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Thursday, 20 October 1983
Page: 2078

Dr CHARLESWORTH(10.27) —I take this opportunity to speak about an issue which I have avoided in this place. It comes about because of the whingeing and bleatings of the honourable member for Mallee (Mr Fisher) who induced me to speak on the substance of his harangue. The honourable member was concerned about the acceptance of the Prime Minister (Mr Hawke) at many sporting events compared with the cynicism which surrounded the previous incumbent's adventures on to the sporting fields of this country. The honourable member pleaded foul. He pleaded unfair and he claimed that media bias was involved. The acceptance of the Prime Minister by the media and by sports people is, in fact, quite easy to understand-hence, perhaps, the difficulty of the Opposition to understand and accept it.

The reasons are very clear. The Prime Minister has a genuine interest in and regard for sport as, indeed, has the honourable member for Casey (Mr Steedman). This is in contradistinction to the superficial approach of the previous incumbent. The Prime Minister is an active and talented sportsman in his own right. I am sure he will take every opportunity to indicate that to members of the Opposition. Because of these two things the Prime Minister has the insight to understand sport and this is appreciated by sports people. Of course the media understand this and it is reflected in the coverage they give the Prime Minister. On the other hand, sports people and the media saw the former Prime Minister's entries on to the sporting field as cynical and perverted. They reacted accordingly. The Opposition may well ask why. The answer is quite simple . It is the previous Government's record in this area.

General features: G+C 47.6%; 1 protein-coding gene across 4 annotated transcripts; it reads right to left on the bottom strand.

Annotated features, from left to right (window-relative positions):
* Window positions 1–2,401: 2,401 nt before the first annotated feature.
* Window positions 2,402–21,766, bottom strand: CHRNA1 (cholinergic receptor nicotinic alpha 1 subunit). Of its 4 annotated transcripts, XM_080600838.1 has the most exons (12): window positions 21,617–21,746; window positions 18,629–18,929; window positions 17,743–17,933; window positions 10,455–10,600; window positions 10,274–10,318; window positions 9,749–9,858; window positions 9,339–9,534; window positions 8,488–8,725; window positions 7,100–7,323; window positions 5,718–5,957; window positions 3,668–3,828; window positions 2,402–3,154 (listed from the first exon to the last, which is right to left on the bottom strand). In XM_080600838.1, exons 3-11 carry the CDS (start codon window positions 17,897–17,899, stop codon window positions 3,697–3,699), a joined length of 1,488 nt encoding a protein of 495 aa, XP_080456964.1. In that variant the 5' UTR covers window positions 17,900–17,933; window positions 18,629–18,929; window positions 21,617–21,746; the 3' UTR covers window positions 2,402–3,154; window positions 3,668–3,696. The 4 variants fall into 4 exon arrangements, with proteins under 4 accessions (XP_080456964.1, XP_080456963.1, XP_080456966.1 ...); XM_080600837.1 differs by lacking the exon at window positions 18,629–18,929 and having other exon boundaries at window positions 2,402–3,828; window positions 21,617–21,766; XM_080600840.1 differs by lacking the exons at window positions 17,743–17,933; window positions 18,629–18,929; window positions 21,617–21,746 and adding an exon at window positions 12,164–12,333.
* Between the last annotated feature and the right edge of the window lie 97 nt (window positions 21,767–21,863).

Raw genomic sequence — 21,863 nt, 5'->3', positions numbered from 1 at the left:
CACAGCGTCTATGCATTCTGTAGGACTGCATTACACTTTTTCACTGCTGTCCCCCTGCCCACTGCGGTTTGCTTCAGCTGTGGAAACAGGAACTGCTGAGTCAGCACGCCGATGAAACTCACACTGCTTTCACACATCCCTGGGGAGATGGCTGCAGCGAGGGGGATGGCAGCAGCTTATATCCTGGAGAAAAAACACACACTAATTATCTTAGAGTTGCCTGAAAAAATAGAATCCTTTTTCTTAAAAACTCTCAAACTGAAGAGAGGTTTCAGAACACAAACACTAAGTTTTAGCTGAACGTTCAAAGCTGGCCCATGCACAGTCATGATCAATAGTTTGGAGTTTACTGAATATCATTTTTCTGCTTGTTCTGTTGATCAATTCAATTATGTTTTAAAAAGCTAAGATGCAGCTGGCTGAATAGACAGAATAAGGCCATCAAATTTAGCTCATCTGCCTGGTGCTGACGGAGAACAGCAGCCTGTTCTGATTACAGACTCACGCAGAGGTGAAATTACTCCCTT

I have only a short amount of time in which to talk about the matter, but let us just discuss one or two points. All the initiatives and promise of Frank Stewart's time in the portfolio were stonewalled and deflected. Perhaps the only exception was that of Bob Ellicott who took up the concept of the Australian Institute of Sport. But political expediency took over and sound mangement was put into the back seat. We saw a post-Montreal inquiry which suited the 1977 election campaign. In 1980 the Prime Minister travelled the country bullying and cajoling a politically weak and defenceless minority, the training athletes. The Moscow boycott destroyed the hopes and aspirations of a generation of young athletes in this country. Again in 1980 the common denominator was a Federal election, and it continued. This time last year we saw the then Prime Minister's awkward and insincere grandstanding at the Commonwealth Games. Again, there was an election in the air.

One would think that the previous Government would have learnt but in March and February of this year an election advertising campaign using sports people was cynically rejected. Is it any wonder that the sports people of this country are delighted with the enthusiasm and drive of the present Minister for Sport, Recreation and Tourism (Mr John Brown)? It is any wonder that the sports people of this country are delighted with the 54 per cent increase in allocation for sport? That is an increase which is indicative of this Government's commitment. Is it any wonder that the people of this country are delighted to have a Prime Minister who is indeed knowledgeable about and empathetic to sport? The Australian Labor Party has breathed new life into sport and sports people.

Mr SPEAKER —Order! It being 10.30 p.m., the debate is interrupted. The House stands adjourned until Tuesday, 1 November 1983, at 2 p.m., in accordance with the resolution agreed to this day.

House adjourned at 10.30 p.m.